I’ve just arrived in Hartford, CT, after a four day transcontinental trip that led me through snow in Dallas, rerouted through L.A., and then mercifully, eighteen hours later to my final destination, San Francisco, for the 2011 NADA convention.
Eighteen hours of travel could land you virtually anywhere on earth, but my eighteen hours of travel did more. It transported me to a time long since passed, which all things considered is an impressive feat for a commercial flight, the second leg of which couldn’t disembark without spending three and a half hours to de-ice a plane. (Hey Dallas, it has snowed there before, yes?)
As I deplaned, San Francisco appeared normal by today’s standards, yes, it was 2011; I was safe. The hotel, same thing. Signs referencing WiFi availability, wall mounted, flat screen televisions and the mono-chromatic comfort of a modern four star hotel made it clear that I had not been sucked through some sort of time-bending worm-hole. Then I went to the 2011 NADA convention…
Welcome to 1982. Yup, just like that. Enter the convention; roll back the calendar 30 years. I have nothing personally against 1982, but while I’m thinking of it, why couldn’t NADA warp us back a few years to prevent the mortgage crisis? But at any rate, there we were, 1982.
Now I’ll grant you that I live in Connecticut, a progressive state by most standards. Where I live, it’s okay for a woman to have a high paying job, wear sensible shoes, hell it’s even okay for a woman to marry another woman and become a husband in 2011. Having been to San Francisco before, I found the city to have a similar perspective and in some situations, far more liberal. But the NADA convention is like a time capsule that annually descends from the sky to land in a different city and provides a brief glimpse of an industry, the automotive industry, from the unique perspective of 1982.
With a large and ever growing female demographic taking the automotive industry in a new direction, (to the evident consternation of men) what was the promotional tool of choice?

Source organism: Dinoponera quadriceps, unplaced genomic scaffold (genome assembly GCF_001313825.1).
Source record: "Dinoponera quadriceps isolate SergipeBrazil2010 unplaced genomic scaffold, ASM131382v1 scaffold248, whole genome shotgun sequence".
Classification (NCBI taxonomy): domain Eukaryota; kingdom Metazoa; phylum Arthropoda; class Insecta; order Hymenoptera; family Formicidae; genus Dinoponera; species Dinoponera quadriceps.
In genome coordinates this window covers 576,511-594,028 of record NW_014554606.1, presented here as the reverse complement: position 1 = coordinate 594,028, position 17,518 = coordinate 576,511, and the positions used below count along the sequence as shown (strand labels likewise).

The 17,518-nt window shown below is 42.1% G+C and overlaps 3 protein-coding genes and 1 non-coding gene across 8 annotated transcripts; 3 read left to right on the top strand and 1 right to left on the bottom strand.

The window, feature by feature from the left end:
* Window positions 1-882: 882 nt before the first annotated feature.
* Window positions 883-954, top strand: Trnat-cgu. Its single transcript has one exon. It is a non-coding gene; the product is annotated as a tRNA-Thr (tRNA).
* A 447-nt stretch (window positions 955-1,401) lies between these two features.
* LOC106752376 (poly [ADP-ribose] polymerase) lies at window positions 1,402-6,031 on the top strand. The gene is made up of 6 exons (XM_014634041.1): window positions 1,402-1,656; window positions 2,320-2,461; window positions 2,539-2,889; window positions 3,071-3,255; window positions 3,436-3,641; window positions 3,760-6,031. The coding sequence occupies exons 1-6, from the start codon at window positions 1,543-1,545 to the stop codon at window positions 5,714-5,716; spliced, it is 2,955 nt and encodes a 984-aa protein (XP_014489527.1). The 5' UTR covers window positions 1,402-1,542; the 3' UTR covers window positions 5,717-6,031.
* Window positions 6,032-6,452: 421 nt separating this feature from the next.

That’s right, scantily clad young women!
I don’t know about the rest of you gals, but I say to hell with iPads, or digital cameras. If you want me to check out your slick new CRM, show me the butt-cheeks of a twenty two year old girl.
Selling a brand new concept in advertising?
How about a very obvious pair of saline breast implants! I especially like the ones that are barely contained in a super low-cut cleavage revealing, loosely knit collection of threads.
Oh, I hope I didn’t embarrass any of the male readers out there. I just assume you guys are as comfortable reading about cleavage and tushies as you are with flaunting the obvious fact that I’m still being objectified due to my gender. The proof was everywhere at the 2011 NADA convention. In fact, it was celebrated with the devil may care attitude of 1982.
I understand the need to occasionally get away from it all and surround yourself with indulgence. Become a different person, shout things like “more champagne!” while raising your hand triumphantly in the air without having to worry about anyone saying “take it easy honey”. I really do. I however, have been living under the naive impression that they built Vegas for that very reason. I feel like such a fool. I should go to more conventions. Why vacation when you can convention?
But seriously, this is a convention right? Not a cabaret? I understand, back in 1982, there weren’t many women in the business to hold your entertainment decisions up to scrutiny. Who’s to complain if we have strippers walking around the convention floor? We could turn this hotel into a veritable see of butt-cheeks and cleavage. The more the better, I say! But it’s 2011 and there are almost as many women employed in the automotive industry as there are men.
I know, it really does suck. It turns out the automotive industry isn’t a closed club of rapidly aging men who can govern the business any way they see fit, because hey, like I said, who’s to complain? It’s an industry. A business. It’s an industry that needs the female portion of the labor market the same way all other industries do.
So why the misogynistic attitude in this day and age?
My first guess would be that it has something to do with the makeup of NADA’s board of directors. Based on the information I found at www.nada.org there were no women serving on the board, but I was able to confirm that in fact the board of directors now has one women, it’s just that the information on the website wasn’t updated yet. Frankly I was shocked and even a little impressed. Hopefully, that one lone woman will have an impact on next year’s convention policy, but it was too late for this year.
To be clear, it’s the vendors who create this atmosphere, but it’s NADA that allows it.